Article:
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Can We Really Blame Commercial Real Estate’s Lack of Tech on Older Professionals?

Real estate is the slowest industry to embrace technology. Or so says the old cliché. There are reasons we hear it so often. For one thing, real estate itself is an old industry, and it has a tried-and-true formula: learn the market, forge connections, develop a network, do valuable deals, rinse and repeat. Meanwhile, technology is transforming the rest of the world. Considering how competitive the industry can be, ignoring innovation could be a huge disadvantage for some property firms, so why do so many real estate professionals continue to shrug off technology? 

The answer to this is also that real estate is an old industry. By this, I don’t mean that the industry has been around a long time, I mean that the people in it are of advanced age. So does this older workforce mean more resistance to technology? We all know that commercial property skews older than most industries. The average age for a commercial real estate professional is 60, according to the National Association of Realtors (NAR). In comparison, the average age of residential brokers is 49. 

Are there studies floating around that support the idea that aging populations aren’t as keen on new technologies? Sure. But claiming that real estate is slow to deploy tech because older professionals aren’t willing to accept it is not only scapegoating the bulk of the industry’s workforce and completely glosses over the role that market fragmentation in PropTech plays in only exacerbating the problem. 

The generational divide

It’s true that CRE is grappling with a dearth of younger workers for several reasons. Back in 2013, NAR analysts observed in a member survey that few realtors, 6 percent to be precise, indicated that real estate was their first career. Realtors “frequently have had careers in other fields prior to real estate, the most common being in management, business and financial professions, followed by sales and retail.” Plus, when it came to younger professionals, their lack of exposure to the industry, the challenges of starting a book of clients from scratch, and the unpredictable commission-based income made jumping into a new real estate career daunting. But that lack of young blood persisted, and now we’re in 2022, where we’re beginning to see how big of a problem that turned out to be.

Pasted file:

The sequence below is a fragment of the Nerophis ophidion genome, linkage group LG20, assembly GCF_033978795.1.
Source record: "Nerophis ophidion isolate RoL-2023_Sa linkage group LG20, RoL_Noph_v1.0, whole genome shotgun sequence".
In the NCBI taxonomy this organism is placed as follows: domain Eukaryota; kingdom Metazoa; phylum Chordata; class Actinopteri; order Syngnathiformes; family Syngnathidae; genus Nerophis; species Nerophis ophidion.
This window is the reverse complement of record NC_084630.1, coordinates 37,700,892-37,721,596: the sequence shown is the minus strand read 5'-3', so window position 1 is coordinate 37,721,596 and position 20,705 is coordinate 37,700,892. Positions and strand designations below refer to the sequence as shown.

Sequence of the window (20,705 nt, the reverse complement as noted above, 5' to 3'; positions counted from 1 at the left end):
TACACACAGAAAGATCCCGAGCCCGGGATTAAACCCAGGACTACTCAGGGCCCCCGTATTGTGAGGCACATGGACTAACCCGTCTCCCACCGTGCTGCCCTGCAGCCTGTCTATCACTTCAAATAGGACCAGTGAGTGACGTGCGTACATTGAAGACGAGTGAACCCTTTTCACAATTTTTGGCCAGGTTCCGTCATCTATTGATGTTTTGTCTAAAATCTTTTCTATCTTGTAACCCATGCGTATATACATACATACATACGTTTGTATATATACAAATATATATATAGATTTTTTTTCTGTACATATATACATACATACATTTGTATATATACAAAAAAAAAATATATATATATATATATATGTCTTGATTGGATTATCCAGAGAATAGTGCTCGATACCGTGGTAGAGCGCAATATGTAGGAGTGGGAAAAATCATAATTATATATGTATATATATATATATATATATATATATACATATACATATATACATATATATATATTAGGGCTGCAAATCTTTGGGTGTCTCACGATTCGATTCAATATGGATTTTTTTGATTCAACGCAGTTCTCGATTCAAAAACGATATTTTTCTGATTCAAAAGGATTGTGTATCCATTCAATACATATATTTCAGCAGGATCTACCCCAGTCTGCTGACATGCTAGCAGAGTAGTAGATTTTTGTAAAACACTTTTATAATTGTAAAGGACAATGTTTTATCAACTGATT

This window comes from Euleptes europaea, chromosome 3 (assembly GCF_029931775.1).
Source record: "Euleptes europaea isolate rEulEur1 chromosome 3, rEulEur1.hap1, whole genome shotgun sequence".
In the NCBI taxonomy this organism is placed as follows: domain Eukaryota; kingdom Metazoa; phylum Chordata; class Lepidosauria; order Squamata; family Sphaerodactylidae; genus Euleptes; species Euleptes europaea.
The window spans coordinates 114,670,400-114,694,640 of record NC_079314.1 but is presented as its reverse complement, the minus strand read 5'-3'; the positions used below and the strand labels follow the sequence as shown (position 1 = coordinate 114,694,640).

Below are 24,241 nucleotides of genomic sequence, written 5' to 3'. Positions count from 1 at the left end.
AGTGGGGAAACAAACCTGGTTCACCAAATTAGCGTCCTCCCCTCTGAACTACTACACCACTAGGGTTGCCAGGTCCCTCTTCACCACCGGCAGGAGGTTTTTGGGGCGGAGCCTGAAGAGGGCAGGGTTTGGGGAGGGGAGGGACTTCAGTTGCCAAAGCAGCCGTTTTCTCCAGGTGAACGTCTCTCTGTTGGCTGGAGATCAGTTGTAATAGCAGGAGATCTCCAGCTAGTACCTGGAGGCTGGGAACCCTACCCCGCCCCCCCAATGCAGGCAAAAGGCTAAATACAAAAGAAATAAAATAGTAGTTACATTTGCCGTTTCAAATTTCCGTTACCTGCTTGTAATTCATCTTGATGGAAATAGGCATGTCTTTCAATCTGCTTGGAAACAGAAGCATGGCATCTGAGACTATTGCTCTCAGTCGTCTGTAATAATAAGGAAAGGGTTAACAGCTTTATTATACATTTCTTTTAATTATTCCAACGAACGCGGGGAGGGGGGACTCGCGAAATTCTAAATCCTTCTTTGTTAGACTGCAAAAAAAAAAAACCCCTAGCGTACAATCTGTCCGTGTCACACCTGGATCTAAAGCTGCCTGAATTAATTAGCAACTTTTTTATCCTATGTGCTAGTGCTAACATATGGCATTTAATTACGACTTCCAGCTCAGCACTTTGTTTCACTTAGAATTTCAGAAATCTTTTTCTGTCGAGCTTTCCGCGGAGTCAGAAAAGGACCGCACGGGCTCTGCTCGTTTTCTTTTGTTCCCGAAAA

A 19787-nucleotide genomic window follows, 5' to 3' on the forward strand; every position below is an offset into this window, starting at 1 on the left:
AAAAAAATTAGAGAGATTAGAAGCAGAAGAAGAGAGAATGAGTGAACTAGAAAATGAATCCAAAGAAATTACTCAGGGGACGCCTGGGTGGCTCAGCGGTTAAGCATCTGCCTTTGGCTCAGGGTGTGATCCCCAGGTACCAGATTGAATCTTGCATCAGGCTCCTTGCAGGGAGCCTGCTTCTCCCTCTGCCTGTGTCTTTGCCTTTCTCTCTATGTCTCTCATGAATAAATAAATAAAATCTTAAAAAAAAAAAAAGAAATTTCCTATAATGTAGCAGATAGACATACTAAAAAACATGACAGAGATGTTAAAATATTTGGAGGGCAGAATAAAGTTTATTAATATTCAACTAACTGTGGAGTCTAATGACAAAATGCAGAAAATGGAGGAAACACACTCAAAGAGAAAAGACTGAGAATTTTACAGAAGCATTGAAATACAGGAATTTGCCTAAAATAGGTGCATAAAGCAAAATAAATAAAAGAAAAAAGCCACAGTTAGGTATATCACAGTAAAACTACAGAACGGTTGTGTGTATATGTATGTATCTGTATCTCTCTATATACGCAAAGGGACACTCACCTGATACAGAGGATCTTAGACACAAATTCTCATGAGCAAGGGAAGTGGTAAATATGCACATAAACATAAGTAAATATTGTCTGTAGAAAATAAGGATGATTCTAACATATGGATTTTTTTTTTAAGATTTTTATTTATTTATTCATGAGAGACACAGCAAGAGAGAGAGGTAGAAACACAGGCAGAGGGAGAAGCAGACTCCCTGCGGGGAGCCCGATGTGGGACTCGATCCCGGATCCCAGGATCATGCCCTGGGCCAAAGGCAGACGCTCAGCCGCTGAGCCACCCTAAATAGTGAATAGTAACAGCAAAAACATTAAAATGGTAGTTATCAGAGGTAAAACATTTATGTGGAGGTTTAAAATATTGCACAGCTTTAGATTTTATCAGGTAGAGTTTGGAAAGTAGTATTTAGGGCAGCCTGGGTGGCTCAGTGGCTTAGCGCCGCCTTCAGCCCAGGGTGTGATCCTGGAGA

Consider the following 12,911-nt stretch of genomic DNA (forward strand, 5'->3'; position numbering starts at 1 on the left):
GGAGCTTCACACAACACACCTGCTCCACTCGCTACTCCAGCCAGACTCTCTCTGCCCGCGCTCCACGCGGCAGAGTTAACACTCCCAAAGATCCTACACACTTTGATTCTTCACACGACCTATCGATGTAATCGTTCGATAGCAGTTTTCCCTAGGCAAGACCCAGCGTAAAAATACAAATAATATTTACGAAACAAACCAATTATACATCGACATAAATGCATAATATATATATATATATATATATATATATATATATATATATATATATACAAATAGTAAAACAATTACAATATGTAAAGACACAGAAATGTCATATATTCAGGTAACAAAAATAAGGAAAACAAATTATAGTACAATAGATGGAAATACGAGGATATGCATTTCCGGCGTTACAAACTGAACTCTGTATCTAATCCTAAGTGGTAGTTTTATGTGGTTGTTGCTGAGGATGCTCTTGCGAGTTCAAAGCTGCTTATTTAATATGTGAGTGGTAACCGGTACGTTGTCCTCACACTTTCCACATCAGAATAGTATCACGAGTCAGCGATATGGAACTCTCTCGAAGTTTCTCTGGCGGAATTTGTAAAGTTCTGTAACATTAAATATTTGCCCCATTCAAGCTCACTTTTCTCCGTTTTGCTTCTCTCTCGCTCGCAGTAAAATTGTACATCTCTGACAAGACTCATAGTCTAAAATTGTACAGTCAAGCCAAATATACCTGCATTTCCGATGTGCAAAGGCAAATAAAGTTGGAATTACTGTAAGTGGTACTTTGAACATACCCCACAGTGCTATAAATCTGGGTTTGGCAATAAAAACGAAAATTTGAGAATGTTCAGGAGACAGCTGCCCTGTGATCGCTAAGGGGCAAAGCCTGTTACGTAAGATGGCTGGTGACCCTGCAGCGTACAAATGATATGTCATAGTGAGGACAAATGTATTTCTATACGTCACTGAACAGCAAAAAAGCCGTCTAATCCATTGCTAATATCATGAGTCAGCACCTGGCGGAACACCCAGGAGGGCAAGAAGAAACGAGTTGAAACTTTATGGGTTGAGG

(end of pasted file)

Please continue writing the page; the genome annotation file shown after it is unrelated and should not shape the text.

“We really do suffer from that missing generation,” said Gemma Burgess, CEO of the talent management firm Ferguson Partners, in a recent interview. “The toughest thing right now is to try and recruit kind of that next generation of leaders, folks who have got 20 years of experience, but not 40 years of experience, who are sort of coming up behind the Baby Boomers taking leadership roles.” According to her, brokerages and real estate companies must invest time and money in programs that train employees to adapt to different roles. 

These roles could involve marketing, managing leasing, property appraisals, or anything to expand the professional’s skill set. By Burgess’ logic, new professionals would be less likely to get bored (or ultimately go broke) if they received adequate mentorship from older brokers. The rapid development of technology is prompting the real estate sector to change, but if veteran players aren’t up-to-speed with newer technologies, then real estate is doomed to stay behind on the tech curve. If real estate really needs a “training machine,” it can’t leave older professionals behind.

Tech and call

In spite of the slowed pace of tech deployment in the real estate sector (to the point that it’s thought to be among the least digitized), technology has emerged as a useful tool in a variety of applications in real estate. Additionally, businesses are now able to correctly evaluate client behavior and make wise decisions thanks to the growth of computer-assisted analytics.